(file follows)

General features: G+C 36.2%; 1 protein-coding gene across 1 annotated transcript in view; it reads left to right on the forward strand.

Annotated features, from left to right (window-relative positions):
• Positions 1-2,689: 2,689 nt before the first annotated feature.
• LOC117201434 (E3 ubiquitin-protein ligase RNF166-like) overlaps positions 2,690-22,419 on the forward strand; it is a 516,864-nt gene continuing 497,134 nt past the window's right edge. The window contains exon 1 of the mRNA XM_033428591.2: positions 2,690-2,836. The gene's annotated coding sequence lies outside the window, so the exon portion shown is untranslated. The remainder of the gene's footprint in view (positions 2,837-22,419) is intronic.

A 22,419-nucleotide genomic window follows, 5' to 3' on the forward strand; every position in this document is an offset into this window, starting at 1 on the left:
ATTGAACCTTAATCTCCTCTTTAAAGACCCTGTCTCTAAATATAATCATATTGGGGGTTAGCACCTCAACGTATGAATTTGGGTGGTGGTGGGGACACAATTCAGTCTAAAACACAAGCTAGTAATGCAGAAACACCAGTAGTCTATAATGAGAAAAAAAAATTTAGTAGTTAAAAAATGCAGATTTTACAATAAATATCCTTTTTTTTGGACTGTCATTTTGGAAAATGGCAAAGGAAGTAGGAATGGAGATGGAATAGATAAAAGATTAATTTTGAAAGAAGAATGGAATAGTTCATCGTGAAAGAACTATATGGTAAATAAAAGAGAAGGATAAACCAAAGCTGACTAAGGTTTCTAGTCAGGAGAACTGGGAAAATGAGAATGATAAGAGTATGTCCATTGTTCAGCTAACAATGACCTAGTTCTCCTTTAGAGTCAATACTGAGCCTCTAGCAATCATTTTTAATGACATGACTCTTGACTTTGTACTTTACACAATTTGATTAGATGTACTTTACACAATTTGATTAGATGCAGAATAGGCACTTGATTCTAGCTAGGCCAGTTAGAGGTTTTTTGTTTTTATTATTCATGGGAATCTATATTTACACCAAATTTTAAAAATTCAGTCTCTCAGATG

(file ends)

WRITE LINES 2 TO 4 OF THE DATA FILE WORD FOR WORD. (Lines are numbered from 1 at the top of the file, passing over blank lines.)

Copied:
Annotated features, from left to right (window-relative positions):
• Positions 1-2,689: 2,689 nt before the first annotated feature.
• LOC117201434 (E3 ubiquitin-protein ligase RNF166-like) overlaps positions 2,690-22,419 on the forward strand; it is a 516,864-nt gene continuing 497,134 nt past the window's right edge. The window contains exon 1 of the mRNA XM_033428591.2: positions 2,690-2,836. The gene's annotated coding sequence lies outside the window, so the exon portion shown is untranslated. The remainder of the gene's footprint in view (positions 2,837-22,419) is intronic.